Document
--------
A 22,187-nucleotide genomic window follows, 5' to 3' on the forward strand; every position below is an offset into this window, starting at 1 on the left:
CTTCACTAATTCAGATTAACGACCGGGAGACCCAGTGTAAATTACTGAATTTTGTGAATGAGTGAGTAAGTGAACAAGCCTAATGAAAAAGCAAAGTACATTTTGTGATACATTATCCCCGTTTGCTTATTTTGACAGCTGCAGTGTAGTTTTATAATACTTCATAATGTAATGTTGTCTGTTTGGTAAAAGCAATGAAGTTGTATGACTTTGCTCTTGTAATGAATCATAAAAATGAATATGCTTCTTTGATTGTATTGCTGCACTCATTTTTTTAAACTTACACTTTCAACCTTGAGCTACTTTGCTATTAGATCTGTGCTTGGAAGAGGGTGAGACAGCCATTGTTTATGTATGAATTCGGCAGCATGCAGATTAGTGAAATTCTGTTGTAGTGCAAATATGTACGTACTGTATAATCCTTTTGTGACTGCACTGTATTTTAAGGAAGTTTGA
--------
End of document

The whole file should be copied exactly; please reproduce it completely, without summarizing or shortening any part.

A 22,187-nucleotide genomic window follows, 5' to 3' on the forward strand; every position below is an offset into this window, starting at 1 on the left:
CTTCACTAATTCAGATTAACGACCGGGAGACCCAGTGTAAATTACTGAATTTTGTGAATGAGTGAGTAAGTGAACAAGCCTAATGAAAAAGCAAAGTACATTTTGTGATACATTATCCCCGTTTGCTTATTTTGACAGCTGCAGTGTAGTTTTATAATACTTCATAATGTAATGTTGTCTGTTTGGTAAAAGCAATGAAGTTGTATGACTTTGCTCTTGTAATGAATCATAAAAATGAATATGCTTCTTTGATTGTATTGCTGCACTCATTTTTTTAAACTTACACTTTCAACCTTGAGCTACTTTGCTATTAGATCTGTGCTTGGAAGAGGGTGAGACAGCCATTGTTTATGTATGAATTCGGCAGCATGCAGATTAGTGAAATTCTGTTGTAGTGCAAATATGTACGTACTGTATAATCCTTTTGTGACTGCACTGTATTTTAAGGAAGTTTGA